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Arctic Circle

The Arctic Circle is an imaginary line that circles the North Pole. At the summer solstice, which is just north of the Arctic Circle, there is sunlight 24 hours a day and the sun doesn’t set for over two months. However, the area that lies just north of this imaginary line will remain in total darkness 24 hours and day and not see the sun for two months. Two months of darkness is a good time for the bears to go into hibernation.

Stevens Village, which is a Native Indian Koyukan Athabascan, can be seen from the air by flying over the remote wilderness that surrounds the Yukon River Valley area. There live less than 600 people in this vast region of over 15,000 square miles of territory within the Yukon Arctic Circle and Alaska area. Since the bears tremendously outnumber people, this qualifies as remote wilderness.

Coldfoot Camp, is one of the unrestricted air strips that is located the farthest north in the Arctic Circle. It takes a permit to enter the Prudhoe Bay oil field and travel any further because it is restricted for private aircraft and vehicles. In addition, there are signs to inform visitors there aren’t any services, including gas stations, available between this location and the 240 miles to the Arctic Ocean when visitors travel north from Coldfoot. If a visitor runs out of gas or experiences some other kind of trouble there isn’t any cell phone service to call AAA.

The Coldfoot camp was originally built in 1970 in support of the development of the Dalton Highway and is currently a supply depot for the area. However, the area had over 200 residents in its glory days in the early 1800’s with its rich history as a gold mining settlement at this same location.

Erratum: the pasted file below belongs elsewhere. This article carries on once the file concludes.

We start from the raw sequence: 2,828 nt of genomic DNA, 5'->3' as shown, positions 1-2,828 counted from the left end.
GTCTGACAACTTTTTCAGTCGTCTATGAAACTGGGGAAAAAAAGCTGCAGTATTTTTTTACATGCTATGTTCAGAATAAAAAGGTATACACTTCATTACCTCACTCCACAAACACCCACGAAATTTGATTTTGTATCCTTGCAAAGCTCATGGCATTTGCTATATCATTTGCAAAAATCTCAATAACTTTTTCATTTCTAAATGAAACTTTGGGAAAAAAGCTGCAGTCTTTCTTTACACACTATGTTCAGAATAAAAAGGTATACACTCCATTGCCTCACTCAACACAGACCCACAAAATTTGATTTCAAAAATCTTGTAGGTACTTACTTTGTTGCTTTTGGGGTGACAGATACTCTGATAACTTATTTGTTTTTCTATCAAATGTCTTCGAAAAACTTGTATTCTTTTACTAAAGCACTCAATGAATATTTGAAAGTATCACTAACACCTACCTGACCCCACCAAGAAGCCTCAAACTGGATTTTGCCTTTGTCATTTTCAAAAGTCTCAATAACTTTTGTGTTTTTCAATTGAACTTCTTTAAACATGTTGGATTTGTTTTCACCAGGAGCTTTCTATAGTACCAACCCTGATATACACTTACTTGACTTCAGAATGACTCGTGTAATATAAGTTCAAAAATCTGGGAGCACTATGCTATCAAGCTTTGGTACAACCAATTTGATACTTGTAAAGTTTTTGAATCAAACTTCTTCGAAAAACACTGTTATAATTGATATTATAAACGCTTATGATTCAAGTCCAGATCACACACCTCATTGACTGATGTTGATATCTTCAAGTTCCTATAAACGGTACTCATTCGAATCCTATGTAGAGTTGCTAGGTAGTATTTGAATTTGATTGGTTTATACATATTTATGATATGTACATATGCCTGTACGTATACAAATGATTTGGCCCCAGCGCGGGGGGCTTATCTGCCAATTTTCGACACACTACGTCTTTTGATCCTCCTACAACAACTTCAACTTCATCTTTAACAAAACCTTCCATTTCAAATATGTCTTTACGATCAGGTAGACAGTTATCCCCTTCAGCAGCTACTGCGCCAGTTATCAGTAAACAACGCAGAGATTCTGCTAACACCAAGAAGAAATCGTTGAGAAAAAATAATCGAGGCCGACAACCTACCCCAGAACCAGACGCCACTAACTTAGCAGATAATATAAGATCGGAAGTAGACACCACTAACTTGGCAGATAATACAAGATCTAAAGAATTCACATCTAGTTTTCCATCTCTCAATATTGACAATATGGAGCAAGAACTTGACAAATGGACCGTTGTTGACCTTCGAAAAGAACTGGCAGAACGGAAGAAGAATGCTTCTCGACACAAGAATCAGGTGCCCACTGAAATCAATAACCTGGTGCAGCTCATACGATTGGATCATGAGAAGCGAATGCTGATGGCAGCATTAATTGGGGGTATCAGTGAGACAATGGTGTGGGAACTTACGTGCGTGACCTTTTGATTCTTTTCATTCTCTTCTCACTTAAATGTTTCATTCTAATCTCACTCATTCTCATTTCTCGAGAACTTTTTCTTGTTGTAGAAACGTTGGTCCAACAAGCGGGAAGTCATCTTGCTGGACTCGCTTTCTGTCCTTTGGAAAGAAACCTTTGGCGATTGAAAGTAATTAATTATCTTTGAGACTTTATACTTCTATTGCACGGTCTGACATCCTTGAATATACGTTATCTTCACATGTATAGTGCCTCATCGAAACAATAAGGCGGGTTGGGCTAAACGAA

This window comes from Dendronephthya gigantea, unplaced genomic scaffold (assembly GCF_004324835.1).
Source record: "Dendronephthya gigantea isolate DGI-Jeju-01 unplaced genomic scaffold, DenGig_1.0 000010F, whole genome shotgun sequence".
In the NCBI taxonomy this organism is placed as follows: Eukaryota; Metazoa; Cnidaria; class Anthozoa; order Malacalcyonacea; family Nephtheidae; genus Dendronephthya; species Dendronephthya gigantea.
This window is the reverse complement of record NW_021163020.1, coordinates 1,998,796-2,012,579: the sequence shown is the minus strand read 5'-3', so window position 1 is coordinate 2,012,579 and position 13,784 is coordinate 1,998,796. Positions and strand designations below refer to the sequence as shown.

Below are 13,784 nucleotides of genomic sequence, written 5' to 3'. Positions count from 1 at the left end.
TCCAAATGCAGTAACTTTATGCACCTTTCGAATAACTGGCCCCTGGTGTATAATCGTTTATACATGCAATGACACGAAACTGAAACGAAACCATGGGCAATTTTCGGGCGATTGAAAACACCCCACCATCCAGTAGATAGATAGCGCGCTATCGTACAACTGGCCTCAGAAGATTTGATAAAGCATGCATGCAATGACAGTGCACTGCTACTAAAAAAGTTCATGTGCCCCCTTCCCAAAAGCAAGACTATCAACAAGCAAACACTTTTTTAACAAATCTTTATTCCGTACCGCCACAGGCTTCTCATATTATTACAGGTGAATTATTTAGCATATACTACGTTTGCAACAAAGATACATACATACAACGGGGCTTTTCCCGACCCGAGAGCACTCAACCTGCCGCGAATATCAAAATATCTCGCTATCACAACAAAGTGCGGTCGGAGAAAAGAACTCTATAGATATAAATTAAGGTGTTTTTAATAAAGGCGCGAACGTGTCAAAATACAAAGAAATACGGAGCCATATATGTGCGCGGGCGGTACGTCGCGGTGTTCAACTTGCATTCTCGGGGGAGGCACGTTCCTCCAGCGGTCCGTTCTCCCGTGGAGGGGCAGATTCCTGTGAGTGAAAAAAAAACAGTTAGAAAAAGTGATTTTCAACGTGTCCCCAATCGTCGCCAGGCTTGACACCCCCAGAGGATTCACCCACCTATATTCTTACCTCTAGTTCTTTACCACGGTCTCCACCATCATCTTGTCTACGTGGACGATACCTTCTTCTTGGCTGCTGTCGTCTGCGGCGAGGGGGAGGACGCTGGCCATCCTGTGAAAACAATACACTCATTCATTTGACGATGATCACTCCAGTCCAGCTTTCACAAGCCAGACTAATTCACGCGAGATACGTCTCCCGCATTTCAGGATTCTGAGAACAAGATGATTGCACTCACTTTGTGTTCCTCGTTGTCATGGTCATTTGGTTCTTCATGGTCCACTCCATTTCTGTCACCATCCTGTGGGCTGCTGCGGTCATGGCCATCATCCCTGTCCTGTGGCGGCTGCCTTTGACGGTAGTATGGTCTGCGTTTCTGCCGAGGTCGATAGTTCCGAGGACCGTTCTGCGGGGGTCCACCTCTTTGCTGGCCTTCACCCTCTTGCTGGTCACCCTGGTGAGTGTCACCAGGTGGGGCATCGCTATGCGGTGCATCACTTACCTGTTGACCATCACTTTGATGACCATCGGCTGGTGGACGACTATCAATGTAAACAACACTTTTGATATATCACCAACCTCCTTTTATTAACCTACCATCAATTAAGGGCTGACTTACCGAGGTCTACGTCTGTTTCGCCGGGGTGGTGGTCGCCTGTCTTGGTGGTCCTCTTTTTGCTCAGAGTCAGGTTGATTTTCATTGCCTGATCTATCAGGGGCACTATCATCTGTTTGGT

Many residents who live in the Arctic Circle use dog sleds pulled by Siberian husky to get around this frozen wonderland. The weather always seems suits to travel by dogsled. If visitors are willing to drive past the ominous signs informing them that travel is restricted, they can drive north out of Coldfoot on the Dalton Highway. However, visitors will be pretty much at the end of the road as far as lodging or any other services are concerned. Visitors can visit the village of Wiseman, which is located about 13 miles north of Coldfoot. It was a one day trip between the two settlements by dogsled or by walking prior to the Dalton Highway in the 1970’s.

However, no experience of traveling in Alaska would be complete without a firsthand experience of the fascinating cultures and the vast wilderness expanses that are part of the awe and wonder of the Arctic Circle in Alaska.

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